Intentionality in itself is dubious. An artist makes a lot of subconscious choices in his art and rationalizes later. What I'm looking for in art is beauty (and arete) and the road to these things is through awe. The initial step to awe is seeing effort. What you call intentionality on the choices of the artwork for me is only one part of the effort. A *lot* of intentional (or not) choices shows more effort than the result of those choices does. Good choices or not is not the matter as much as feeling the artist laboured on his piece of art. When I feel a lot of time and sweat has gone in a piece of art, subconsciously I become receptive to the beauty that might be inside (whether I get the message or not is then up to thematics and aesthetics and the ubiquitous 'x factor'). I open up to foreign senses of beauty then, only when touched subconsciously, primarily, by the results of hard work by some other artist.

If it's easy, I'm not interested in it. I don't say this to appear bad-ass or whatever... I'm just describing a phenomenon as it occurs, it's not a value judgment.

Seeing the 'artist's hand' in the art, as you say is usually indicative of *less work* spent on the artwork (the traditional post-Raphaelite level of rendering finish is missing). 20th century art in this context looks perpetually unfinished. Celebrated works of art from that period are just 'rough drafts' in that mindset. Scaling back my expectations as a product of the modern world I consider any piece of art on the level of say, a good Impressionist, a piece of art capable of theoretically achieving some awe in me, and letting me recognise its beauty. In our modest pixel art terms, if a piece of artwork screams 'I did this in 30 minutes' it's not probably worth looking into too much. If it's more like 3-4 to 6-10 hours, then yes, I'm looking at it more closely.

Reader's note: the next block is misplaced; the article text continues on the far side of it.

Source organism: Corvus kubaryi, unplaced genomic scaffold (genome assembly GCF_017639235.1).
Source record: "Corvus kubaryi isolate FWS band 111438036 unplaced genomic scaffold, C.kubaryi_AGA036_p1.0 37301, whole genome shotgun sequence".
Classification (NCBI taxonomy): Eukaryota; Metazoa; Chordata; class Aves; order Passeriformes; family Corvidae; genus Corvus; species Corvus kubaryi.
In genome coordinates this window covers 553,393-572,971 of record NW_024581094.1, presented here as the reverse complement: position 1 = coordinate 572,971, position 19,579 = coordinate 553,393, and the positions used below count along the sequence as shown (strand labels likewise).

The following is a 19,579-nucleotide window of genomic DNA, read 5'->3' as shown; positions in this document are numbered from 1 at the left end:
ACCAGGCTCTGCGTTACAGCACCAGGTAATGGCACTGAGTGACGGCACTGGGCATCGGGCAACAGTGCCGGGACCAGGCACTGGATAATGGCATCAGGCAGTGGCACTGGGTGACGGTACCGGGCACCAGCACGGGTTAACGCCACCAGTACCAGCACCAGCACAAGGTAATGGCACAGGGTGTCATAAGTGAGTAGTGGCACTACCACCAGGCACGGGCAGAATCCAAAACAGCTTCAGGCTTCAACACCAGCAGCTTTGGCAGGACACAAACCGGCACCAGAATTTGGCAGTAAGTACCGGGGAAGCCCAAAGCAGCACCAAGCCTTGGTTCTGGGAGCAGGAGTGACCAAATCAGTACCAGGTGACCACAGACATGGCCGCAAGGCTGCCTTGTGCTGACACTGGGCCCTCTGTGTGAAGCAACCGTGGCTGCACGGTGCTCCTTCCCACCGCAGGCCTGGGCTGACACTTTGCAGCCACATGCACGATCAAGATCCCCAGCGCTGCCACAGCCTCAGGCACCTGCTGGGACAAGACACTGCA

This is all relevant to the size of the canvas and the complexity of the piece of course, but it's a good ballpark figure.


There's autistic pieces of art that belie hundreds of hours of work that has gone into them and yet the result fails to excite in a primary way (it might excite in the way of 'why on earth would anyone do this?' but let's not discuss this now). So effort paid obviously is not the only factor in achieving some awe.

And yes, if something looks very worked yet still retains the artist's 'hand' this is an even more difficult yet capacious for awe situation. This is what I try to do. I never try to draw exactly in realistic terms, I want my art to show my hand and through that my soul. I am not afraid of narrowing my audience in this way. I just need to learn to be even more patient (more effort paid to the art) and better technically (more eyecandy on display to lead to the inner beauty of what I'm doing)

These concerns are sideways from the point of the thread but still very welcome to discuss. Continue from here as you see fit.
« Last Edit: November 25, 2010, 05:21:32 am by Helm »

Offline Ai

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Re: Pixel art and Sharpness

Reply #3 on: November 25, 2010, 07:09:28 am